Exit Counseling needs to be completed after graduation or being enrolled less than half time for your loans, which can be found on https://studentloans.gov.
Consolidation occurs when a borrower with multiple loans requests that all of the loans be consolidated into one loan. This may benefit the borrower because there will be one loan with one lender, possible lower payments, and a fixed interest rate. Keep in mind that since all of your loans will now be one loan, which may require a longer repayment period with more interest that will accrue. It is important to research the party that will be consolidating your loans, and determining if this option will help make your monthly payments.
Federal Direct Loans will begin repayment six (6) months after graduation, or when the student becomes enrolled less than half time. The repayment term may extend up to ten (10) years, or depending on the amount owed and type of repayment plan selected, may be extended up to twenty-five (25) years.
Unsubsidized Loans begin accruing interest once they are disbursed. If possible, paying the interest when it accrues will help to keep the principle balance of the loan close to the original balance once the loan comes into repayment. Interest notices are often generated quarterly by the servicer or the amount can be given by the customer service department of the servicing company. The servicer will contact you with a repayment disclosure statement during your grace period to notify you of the repayment terms.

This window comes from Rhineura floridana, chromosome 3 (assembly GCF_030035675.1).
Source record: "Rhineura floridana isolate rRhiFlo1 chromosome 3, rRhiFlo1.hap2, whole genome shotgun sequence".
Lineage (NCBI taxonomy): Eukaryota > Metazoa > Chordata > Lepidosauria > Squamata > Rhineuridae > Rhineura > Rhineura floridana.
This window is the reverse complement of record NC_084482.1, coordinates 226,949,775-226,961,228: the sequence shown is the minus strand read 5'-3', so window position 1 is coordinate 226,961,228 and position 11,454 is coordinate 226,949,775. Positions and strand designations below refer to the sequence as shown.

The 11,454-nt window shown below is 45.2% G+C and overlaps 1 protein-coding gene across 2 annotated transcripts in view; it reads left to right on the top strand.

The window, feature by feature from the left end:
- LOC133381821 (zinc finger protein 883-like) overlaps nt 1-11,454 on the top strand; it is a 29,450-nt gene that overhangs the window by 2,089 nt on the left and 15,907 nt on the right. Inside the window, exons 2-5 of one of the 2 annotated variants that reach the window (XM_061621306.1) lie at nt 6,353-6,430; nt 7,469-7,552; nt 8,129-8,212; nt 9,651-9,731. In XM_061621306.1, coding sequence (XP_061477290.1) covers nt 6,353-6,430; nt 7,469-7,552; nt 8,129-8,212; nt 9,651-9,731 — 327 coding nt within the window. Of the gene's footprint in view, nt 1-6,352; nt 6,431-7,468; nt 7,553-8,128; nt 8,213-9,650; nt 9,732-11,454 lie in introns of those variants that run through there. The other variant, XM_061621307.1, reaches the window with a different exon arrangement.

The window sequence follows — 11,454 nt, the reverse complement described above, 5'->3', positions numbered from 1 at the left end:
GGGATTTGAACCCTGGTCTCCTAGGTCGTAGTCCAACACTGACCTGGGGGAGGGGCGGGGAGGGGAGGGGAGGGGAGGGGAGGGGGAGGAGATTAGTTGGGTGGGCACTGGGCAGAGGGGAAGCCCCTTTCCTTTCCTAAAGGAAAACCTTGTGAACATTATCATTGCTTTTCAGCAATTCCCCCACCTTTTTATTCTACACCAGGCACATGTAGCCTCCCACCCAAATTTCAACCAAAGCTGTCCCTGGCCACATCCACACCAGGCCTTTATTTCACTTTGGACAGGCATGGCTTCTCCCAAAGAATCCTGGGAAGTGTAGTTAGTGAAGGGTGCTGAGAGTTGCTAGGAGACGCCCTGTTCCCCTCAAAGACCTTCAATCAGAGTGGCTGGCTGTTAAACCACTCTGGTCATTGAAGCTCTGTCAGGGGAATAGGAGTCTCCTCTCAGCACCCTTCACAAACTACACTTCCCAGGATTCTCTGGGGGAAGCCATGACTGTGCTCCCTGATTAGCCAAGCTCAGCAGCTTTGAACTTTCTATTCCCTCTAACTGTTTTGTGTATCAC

The Federal Nursing Loan becomes payable nine (9) months after leaving the University, or when the student is no longer enrolled at least half time. This loan is payable directly to the school every three (3) months, with a 5% interest rate. There is no penalty for prepayment, which may reduce you interest costs throughout the life of the loan.
The owner of these loans is Villanova University, and the servicer is ECSI.
Exit Counseling must also be completed for a Perkins or Nursing Loan.
The repayment period for a Direct PLUS Loan begins at the time the PLUS loan is fully disbursed, and the first payment is due within 60 days after the final disbursement. For Direct PLUS Loans with a first disbursement date on or after July 1, 2008, the parent may defer repayment while the student on whose behalf the parent borrowed the loan is enrolled on at least a half-time basis, and for an additional six months after the student ceases to be enrolled at least half-time.